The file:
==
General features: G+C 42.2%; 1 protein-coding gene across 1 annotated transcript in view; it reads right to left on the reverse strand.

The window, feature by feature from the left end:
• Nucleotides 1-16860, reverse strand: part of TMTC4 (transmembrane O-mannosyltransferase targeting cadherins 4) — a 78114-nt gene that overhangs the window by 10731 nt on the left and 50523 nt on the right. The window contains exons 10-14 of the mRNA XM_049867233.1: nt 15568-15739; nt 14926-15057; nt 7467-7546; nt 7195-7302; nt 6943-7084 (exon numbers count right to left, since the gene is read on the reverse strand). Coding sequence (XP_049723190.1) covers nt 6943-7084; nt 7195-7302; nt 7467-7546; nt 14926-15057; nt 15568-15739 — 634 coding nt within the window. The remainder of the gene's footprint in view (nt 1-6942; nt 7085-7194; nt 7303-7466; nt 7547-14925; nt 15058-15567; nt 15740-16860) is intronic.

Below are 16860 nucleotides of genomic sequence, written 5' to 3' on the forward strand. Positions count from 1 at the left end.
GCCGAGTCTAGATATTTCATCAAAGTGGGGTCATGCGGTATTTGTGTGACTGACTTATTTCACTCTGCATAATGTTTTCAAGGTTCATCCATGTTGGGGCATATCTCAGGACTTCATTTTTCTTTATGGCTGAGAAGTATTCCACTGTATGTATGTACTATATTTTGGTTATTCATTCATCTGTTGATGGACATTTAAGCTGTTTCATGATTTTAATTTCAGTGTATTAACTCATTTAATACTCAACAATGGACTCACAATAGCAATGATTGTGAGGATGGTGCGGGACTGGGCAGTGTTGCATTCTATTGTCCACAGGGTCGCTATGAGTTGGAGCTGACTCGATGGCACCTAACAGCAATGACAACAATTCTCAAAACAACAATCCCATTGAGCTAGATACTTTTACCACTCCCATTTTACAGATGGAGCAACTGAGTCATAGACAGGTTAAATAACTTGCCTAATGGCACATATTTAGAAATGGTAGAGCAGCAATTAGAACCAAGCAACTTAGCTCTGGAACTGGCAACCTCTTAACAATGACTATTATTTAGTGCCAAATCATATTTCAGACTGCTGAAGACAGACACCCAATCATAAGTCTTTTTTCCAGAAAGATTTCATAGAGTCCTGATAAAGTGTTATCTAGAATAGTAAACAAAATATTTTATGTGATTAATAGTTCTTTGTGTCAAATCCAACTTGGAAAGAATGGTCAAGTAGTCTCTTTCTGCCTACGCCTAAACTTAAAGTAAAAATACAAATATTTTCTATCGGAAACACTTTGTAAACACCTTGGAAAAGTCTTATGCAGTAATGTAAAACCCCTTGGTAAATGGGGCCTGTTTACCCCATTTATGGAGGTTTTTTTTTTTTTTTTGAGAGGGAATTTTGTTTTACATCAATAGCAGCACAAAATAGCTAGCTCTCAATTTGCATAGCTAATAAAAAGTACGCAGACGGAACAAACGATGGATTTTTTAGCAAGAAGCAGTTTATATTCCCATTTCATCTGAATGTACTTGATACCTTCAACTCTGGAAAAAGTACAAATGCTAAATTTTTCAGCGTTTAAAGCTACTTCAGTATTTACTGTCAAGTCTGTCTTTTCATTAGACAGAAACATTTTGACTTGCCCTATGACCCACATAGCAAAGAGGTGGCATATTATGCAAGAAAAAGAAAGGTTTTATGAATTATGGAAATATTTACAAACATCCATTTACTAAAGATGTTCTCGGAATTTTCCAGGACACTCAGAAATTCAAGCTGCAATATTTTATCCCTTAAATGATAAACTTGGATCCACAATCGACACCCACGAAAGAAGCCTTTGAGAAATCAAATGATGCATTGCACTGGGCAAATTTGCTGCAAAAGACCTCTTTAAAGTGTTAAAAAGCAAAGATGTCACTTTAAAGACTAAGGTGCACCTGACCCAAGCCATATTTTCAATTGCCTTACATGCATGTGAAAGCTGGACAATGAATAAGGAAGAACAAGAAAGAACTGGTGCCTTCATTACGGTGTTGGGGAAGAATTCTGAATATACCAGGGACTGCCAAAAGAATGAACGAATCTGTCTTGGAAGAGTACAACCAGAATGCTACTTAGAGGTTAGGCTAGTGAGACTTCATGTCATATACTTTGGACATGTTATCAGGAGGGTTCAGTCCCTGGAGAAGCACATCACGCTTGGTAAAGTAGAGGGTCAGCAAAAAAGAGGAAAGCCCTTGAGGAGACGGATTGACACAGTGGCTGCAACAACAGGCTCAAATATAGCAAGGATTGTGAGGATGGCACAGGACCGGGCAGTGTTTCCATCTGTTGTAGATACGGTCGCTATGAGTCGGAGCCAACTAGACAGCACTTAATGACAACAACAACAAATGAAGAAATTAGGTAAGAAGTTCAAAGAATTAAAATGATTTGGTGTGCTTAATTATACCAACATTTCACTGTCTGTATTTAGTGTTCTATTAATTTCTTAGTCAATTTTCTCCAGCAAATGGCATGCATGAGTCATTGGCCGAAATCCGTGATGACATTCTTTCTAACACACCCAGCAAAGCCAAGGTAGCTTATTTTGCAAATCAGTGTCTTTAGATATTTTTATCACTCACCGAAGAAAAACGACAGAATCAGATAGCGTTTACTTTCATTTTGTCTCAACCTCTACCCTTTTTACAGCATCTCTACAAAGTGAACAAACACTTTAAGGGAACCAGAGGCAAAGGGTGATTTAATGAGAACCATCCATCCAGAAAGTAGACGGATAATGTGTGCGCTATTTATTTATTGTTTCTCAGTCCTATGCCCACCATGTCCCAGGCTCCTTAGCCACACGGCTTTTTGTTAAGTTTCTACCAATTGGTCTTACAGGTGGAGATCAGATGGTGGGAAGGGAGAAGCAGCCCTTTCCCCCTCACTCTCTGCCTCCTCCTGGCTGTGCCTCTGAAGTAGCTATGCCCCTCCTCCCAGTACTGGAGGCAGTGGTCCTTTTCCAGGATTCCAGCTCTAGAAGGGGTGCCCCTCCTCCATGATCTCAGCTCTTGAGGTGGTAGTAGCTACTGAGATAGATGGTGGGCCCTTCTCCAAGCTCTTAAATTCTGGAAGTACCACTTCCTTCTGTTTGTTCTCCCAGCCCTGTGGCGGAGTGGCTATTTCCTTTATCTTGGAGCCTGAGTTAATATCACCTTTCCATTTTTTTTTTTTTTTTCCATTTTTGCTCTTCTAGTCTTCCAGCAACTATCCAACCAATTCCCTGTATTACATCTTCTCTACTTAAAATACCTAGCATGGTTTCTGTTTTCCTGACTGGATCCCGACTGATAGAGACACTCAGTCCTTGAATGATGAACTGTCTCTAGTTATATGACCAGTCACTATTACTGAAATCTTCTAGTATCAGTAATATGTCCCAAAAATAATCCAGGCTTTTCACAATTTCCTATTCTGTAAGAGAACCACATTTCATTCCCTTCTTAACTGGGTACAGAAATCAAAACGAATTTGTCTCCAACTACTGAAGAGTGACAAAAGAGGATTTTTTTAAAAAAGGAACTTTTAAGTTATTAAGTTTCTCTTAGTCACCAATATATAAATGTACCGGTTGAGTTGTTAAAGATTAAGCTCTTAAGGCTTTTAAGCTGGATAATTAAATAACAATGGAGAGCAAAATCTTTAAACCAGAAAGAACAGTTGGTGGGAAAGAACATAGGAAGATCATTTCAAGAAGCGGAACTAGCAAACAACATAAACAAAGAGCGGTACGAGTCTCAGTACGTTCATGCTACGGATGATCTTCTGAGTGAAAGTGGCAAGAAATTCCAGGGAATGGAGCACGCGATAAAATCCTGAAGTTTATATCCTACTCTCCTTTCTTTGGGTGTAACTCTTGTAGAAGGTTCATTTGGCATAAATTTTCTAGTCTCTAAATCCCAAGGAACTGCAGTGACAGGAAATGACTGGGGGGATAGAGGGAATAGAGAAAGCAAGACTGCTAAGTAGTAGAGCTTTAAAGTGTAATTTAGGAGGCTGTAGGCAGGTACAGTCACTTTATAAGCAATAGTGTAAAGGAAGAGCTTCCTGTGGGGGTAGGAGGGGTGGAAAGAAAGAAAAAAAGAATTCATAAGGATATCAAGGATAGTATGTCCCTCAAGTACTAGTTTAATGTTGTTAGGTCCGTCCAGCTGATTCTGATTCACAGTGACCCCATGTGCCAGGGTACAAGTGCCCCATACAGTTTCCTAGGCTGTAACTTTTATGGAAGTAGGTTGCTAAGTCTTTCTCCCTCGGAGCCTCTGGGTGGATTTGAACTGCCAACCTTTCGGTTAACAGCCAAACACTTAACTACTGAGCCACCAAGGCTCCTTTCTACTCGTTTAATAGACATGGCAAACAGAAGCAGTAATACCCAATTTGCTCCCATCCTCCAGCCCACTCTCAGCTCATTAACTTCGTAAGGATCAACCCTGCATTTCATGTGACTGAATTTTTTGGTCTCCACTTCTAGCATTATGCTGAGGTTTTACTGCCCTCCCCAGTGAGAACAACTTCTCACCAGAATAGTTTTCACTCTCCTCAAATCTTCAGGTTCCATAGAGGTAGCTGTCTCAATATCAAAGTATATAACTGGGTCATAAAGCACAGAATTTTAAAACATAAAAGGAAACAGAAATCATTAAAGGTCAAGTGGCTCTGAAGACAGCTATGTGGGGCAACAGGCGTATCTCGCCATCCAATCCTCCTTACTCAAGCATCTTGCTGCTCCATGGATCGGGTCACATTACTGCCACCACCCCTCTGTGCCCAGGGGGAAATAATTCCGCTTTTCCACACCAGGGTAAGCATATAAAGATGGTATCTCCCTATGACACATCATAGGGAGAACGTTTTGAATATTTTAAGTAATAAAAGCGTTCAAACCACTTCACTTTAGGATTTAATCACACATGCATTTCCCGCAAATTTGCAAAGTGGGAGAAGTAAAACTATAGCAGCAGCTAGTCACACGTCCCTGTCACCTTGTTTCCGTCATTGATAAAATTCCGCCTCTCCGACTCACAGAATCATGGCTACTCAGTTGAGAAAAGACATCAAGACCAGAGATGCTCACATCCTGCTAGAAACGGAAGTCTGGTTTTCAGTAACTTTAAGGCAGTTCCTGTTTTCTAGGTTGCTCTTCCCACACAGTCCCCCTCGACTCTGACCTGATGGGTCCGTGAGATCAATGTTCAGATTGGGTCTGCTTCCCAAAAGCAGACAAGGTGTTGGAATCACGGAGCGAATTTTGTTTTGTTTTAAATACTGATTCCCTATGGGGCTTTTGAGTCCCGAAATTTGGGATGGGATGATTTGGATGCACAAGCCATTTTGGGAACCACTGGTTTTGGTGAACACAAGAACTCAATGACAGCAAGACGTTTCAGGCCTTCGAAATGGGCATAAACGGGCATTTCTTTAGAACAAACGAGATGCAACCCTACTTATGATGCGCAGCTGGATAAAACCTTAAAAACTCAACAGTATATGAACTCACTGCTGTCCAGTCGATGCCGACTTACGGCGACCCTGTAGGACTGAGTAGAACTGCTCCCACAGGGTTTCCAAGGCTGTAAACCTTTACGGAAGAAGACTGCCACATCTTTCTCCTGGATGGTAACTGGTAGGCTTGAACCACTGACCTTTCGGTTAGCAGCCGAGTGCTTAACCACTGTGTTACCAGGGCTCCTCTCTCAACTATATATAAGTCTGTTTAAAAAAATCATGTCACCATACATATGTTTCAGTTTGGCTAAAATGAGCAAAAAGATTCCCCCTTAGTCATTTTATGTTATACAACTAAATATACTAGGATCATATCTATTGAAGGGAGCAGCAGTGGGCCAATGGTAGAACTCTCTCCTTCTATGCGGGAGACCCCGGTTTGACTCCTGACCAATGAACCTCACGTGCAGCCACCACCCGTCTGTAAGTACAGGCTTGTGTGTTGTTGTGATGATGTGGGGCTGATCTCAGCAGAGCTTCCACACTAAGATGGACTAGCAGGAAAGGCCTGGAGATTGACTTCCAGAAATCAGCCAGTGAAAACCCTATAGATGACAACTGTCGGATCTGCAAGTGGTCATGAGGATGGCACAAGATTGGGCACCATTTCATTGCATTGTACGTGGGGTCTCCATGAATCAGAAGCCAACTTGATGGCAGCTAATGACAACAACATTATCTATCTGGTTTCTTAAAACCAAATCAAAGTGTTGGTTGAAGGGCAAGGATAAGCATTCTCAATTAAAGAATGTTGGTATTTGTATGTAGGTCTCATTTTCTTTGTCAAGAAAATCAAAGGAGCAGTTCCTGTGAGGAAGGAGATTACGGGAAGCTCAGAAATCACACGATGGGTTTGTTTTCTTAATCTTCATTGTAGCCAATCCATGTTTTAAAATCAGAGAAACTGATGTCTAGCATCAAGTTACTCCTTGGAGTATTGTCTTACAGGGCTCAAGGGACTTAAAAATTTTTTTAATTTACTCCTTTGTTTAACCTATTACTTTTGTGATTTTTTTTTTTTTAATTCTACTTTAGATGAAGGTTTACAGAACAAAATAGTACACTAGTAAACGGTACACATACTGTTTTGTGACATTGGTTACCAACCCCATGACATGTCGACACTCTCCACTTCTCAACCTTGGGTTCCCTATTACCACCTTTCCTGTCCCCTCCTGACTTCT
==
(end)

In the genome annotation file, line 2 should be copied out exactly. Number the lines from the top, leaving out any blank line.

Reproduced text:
The window, feature by feature from the left end: